What causes colorectal cancer?

While we do not know the exact cause of most colorectal cancer, there are certain known risk factors. A risk factor is something that increases a person's chance of getting a disease. Some risk factors, like smoking, can be controlled. Others, such as a person's age, can't be changed. Researchers have found several risk factors that increase a person's chance of getting colorectal cancer.

Risk Factors for Colorectal Cancer

• Age: Your chance of having colorectal cancer goes up after age 50. More than 9 out of 10 people found to have colorectal cancer are older than 50.

• Having had colorectal cancer before: Even if a colorectal cancer has been completely removed, new cancers could start in other areas of your colon and rectum.

• Having a history of polyps: Some types of polyps increase the risk of colorectal cancer, especially if they are large or if there are many of them.

• Having a history of bowel disease: Two diseases called ulcerative colitis and Crohn’s disease increase the risk of colon cancer. In these diseases, the colon is inflamed over a long period of time and there may be ulcers in its lining. If you have either of these, you should start being tested at a young age and have the tests often.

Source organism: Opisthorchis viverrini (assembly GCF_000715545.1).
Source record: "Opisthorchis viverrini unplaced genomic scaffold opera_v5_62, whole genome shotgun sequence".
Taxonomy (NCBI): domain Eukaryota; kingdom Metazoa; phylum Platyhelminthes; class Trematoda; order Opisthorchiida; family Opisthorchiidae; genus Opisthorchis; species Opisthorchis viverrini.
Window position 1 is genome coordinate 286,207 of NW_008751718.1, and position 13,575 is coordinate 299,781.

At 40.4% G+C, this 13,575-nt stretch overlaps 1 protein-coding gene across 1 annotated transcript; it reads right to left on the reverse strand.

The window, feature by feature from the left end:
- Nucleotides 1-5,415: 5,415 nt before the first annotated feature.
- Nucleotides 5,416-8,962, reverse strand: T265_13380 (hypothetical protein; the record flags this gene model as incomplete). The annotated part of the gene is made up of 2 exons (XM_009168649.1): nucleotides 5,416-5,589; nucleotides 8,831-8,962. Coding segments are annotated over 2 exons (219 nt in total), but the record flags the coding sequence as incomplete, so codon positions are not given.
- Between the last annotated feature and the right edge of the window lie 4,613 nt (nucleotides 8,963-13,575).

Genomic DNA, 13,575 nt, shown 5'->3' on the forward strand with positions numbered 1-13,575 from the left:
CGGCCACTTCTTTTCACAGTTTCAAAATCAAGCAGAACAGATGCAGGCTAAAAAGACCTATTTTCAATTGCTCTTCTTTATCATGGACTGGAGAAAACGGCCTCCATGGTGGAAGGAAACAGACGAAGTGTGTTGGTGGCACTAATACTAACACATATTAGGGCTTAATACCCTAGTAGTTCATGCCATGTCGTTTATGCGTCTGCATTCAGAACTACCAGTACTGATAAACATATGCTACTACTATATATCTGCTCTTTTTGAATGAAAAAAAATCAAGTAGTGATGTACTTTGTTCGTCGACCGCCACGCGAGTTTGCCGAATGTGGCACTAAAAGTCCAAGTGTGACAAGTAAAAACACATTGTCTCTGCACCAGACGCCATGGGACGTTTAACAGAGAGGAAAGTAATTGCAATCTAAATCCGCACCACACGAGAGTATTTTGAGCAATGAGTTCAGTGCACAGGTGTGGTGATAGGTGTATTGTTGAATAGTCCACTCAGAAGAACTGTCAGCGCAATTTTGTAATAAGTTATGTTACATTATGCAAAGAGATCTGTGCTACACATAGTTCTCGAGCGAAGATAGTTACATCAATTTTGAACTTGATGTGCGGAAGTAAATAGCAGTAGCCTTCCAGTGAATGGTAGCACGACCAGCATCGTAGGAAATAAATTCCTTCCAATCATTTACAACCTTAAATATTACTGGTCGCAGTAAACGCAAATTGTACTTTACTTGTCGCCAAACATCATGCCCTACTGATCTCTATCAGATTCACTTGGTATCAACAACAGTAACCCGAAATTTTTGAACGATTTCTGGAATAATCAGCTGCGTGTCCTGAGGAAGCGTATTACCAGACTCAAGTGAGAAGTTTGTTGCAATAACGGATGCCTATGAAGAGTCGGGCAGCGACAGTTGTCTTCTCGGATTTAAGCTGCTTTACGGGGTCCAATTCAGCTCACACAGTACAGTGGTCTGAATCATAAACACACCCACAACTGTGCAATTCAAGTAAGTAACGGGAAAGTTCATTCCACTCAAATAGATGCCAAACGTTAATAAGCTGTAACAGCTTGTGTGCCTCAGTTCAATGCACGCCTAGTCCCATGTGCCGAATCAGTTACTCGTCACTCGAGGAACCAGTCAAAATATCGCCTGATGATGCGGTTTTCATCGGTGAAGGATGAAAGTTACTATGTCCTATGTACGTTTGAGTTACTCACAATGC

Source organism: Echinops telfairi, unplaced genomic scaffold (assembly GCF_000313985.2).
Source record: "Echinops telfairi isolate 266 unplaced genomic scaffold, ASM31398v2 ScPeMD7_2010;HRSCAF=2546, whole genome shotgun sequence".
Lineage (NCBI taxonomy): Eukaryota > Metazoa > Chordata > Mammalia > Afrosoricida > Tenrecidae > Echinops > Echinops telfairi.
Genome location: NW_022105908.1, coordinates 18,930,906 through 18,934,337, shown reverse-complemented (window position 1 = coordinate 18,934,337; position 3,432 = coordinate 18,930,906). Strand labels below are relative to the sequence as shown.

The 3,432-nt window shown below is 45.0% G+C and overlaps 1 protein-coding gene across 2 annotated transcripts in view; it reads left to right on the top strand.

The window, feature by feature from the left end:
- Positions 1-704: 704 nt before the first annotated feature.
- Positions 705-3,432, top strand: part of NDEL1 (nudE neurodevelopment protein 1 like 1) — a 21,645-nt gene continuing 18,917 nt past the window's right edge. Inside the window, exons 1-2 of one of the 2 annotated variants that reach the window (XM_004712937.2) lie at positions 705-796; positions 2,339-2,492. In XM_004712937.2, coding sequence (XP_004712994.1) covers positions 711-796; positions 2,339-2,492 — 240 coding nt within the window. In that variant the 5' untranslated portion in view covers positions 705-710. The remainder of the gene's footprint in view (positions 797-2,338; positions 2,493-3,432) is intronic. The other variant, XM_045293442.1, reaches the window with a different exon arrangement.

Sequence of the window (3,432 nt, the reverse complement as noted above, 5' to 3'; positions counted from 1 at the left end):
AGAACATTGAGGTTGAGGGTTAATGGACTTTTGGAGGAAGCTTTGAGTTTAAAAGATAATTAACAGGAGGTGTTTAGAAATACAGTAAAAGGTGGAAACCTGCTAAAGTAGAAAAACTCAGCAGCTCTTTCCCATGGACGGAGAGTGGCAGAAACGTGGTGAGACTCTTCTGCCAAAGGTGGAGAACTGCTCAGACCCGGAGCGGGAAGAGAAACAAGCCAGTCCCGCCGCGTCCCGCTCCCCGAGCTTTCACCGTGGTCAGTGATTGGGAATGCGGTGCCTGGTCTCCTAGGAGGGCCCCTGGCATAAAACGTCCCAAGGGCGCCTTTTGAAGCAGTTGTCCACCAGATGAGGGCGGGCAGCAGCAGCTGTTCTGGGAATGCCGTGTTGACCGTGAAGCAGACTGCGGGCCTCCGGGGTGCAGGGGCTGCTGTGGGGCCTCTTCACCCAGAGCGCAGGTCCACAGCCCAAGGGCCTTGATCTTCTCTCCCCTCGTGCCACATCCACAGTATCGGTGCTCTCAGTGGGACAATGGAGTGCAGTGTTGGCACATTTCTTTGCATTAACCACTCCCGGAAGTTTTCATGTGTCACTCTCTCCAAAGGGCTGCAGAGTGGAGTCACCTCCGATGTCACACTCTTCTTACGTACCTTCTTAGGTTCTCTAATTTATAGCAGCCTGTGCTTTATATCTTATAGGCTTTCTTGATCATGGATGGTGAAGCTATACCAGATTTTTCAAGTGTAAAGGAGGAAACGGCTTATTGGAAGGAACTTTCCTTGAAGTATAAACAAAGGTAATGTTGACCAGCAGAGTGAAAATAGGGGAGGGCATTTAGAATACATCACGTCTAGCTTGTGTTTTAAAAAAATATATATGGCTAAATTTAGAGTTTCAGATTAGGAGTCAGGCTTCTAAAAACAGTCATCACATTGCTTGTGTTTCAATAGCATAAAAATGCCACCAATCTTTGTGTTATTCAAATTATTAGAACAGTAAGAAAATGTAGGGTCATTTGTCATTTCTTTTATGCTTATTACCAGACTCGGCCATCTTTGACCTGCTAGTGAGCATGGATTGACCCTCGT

• Family history of colorectal cancer: If you have close relatives who have had this cancer, your risk is increased. This is especially true if the family member got the cancer before age 60. People with a family history of colorectal cancer should talk to their doctors about how often to have screening tests.

• Certain family syndromes: A syndrome is a group of symptoms. For example, in some families, members tend to get a type of syndrome that involves having hundreds of polyps in their colon or rectum. Cancer often develops in one or more of these polyps.
If your doctor tells you that you have a condition that makes you or your family members more likely to get colorectal cancer, you will probably need to begin colon cancer testing at a younger age and you might think about genetic counseling.

• Ethnic background: Jews of Eastern European descent (Ashkenazi Jews) have a higher rate of colon cancer

• Diet: A diet high in fat, especially fat from animal sources, can increase the risk of colorectal cancer

• Lack of exercise: People who are not active have a higher risk of colorectal cancer

• Smoking: Most people know that smoking causes lung cancer, but recent studies show that smokers are 30% to 40% more likely than nonsmokers to die of colorectal cancer. And smoking increases the risk of many other cancers as well.

• Alcohol: Heavy use of alcohol has been linked to colorectal cancer